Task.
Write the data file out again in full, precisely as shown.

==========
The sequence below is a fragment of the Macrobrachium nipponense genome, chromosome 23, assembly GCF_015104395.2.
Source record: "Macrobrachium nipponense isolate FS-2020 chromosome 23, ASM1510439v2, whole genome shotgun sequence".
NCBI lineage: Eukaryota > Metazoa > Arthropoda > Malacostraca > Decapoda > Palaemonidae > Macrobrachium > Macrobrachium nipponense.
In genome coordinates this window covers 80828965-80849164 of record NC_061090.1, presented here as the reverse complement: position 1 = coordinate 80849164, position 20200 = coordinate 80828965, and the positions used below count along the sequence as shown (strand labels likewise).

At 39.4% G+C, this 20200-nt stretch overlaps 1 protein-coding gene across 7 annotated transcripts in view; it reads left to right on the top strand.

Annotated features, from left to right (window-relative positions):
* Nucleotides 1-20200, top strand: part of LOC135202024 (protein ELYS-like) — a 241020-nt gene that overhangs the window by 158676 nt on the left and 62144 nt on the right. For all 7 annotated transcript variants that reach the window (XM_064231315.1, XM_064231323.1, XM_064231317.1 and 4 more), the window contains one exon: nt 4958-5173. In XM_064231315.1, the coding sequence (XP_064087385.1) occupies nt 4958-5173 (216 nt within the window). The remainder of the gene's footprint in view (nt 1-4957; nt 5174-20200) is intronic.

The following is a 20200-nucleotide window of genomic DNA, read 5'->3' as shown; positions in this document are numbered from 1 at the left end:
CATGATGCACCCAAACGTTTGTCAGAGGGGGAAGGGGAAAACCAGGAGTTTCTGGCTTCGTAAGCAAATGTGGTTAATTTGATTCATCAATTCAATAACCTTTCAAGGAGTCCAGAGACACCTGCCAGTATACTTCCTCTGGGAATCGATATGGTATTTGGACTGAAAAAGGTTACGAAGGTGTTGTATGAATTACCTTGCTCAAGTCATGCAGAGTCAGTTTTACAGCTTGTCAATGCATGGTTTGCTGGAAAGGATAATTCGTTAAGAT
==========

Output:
The sequence below is a fragment of the Macrobrachium nipponense genome, chromosome 23, assembly GCF_015104395.2.
Source record: "Macrobrachium nipponense isolate FS-2020 chromosome 23, ASM1510439v2, whole genome shotgun sequence".
NCBI lineage: Eukaryota > Metazoa > Arthropoda > Malacostraca > Decapoda > Palaemonidae > Macrobrachium > Macrobrachium nipponense.
In genome coordinates this window covers 80828965-80849164 of record NC_061090.1, presented here as the reverse complement: position 1 = coordinate 80849164, position 20200 = coordinate 80828965, and the positions used below count along the sequence as shown (strand labels likewise).

At 39.4% G+C, this 20200-nt stretch overlaps 1 protein-coding gene across 7 annotated transcripts in view; it reads left to right on the top strand.

Annotated features, from left to right (window-relative positions):
* Nucleotides 1-20200, top strand: part of LOC135202024 (protein ELYS-like) — a 241020-nt gene that overhangs the window by 158676 nt on the left and 62144 nt on the right. For all 7 annotated transcript variants that reach the window (XM_064231315.1, XM_064231323.1, XM_064231317.1 and 4 more), the window contains one exon: nt 4958-5173. In XM_064231315.1, the coding sequence (XP_064087385.1) occupies nt 4958-5173 (216 nt within the window). The remainder of the gene's footprint in view (nt 1-4957; nt 5174-20200) is intronic.

The following is a 20200-nucleotide window of genomic DNA, read 5'->3' as shown; positions in this document are numbered from 1 at the left end:
CATGATGCACCCAAACGTTTGTCAGAGGGGGAAGGGGAAAACCAGGAGTTTCTGGCTTCGTAAGCAAATGTGGTTAATTTGATTCATCAATTCAATAACCTTTCAAGGAGTCCAGAGACACCTGCCAGTATACTTCCTCTGGGAATCGATATGGTATTTGGACTGAAAAAGGTTACGAAGGTGTTGTATGAATTACCTTGCTCAAGTCATGCAGAGTCAGTTTTACAGCTTGTCAATGCATGGTTTGCTGGAAAGGATAATTCGTTAAGAT